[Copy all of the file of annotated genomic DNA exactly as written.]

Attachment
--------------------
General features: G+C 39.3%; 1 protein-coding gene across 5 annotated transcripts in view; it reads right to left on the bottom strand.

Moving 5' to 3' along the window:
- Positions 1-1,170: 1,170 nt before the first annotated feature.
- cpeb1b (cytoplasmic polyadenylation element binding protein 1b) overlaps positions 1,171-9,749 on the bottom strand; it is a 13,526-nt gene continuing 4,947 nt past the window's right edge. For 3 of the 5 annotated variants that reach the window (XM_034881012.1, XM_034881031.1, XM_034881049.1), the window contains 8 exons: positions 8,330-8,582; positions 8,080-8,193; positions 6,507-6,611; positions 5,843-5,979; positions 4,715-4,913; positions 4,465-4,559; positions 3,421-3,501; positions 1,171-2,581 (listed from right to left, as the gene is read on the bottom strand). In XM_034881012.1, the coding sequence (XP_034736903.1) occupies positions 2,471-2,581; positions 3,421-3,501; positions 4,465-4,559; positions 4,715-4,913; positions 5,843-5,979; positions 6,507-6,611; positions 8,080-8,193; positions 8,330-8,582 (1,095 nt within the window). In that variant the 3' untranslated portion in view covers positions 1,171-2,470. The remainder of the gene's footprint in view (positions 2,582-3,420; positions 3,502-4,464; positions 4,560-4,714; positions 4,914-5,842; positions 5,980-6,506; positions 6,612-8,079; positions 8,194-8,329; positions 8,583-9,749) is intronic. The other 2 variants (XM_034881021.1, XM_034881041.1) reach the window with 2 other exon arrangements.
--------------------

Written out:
General features: G+C 39.3%; 1 protein-coding gene across 5 annotated transcripts in view; it reads right to left on the bottom strand.

Moving 5' to 3' along the window:
- Positions 1-1,170: 1,170 nt before the first annotated feature.
- cpeb1b (cytoplasmic polyadenylation element binding protein 1b) overlaps positions 1,171-9,749 on the bottom strand; it is a 13,526-nt gene continuing 4,947 nt past the window's right edge. For 3 of the 5 annotated variants that reach the window (XM_034881012.1, XM_034881031.1, XM_034881049.1), the window contains 8 exons: positions 8,330-8,582; positions 8,080-8,193; positions 6,507-6,611; positions 5,843-5,979; positions 4,715-4,913; positions 4,465-4,559; positions 3,421-3,501; positions 1,171-2,581 (listed from right to left, as the gene is read on the bottom strand). In XM_034881012.1, the coding sequence (XP_034736903.1) occupies positions 2,471-2,581; positions 3,421-3,501; positions 4,465-4,559; positions 4,715-4,913; positions 5,843-5,979; positions 6,507-6,611; positions 8,080-8,193; positions 8,330-8,582 (1,095 nt within the window). In that variant the 3' untranslated portion in view covers positions 1,171-2,470. The remainder of the gene's footprint in view (positions 2,582-3,420; positions 3,502-4,464; positions 4,560-4,714; positions 4,914-5,842; positions 5,980-6,506; positions 6,612-8,079; positions 8,194-8,329; positions 8,583-9,749) is intronic. The other 2 variants (XM_034881021.1, XM_034881041.1) reach the window with 2 other exon arrangements.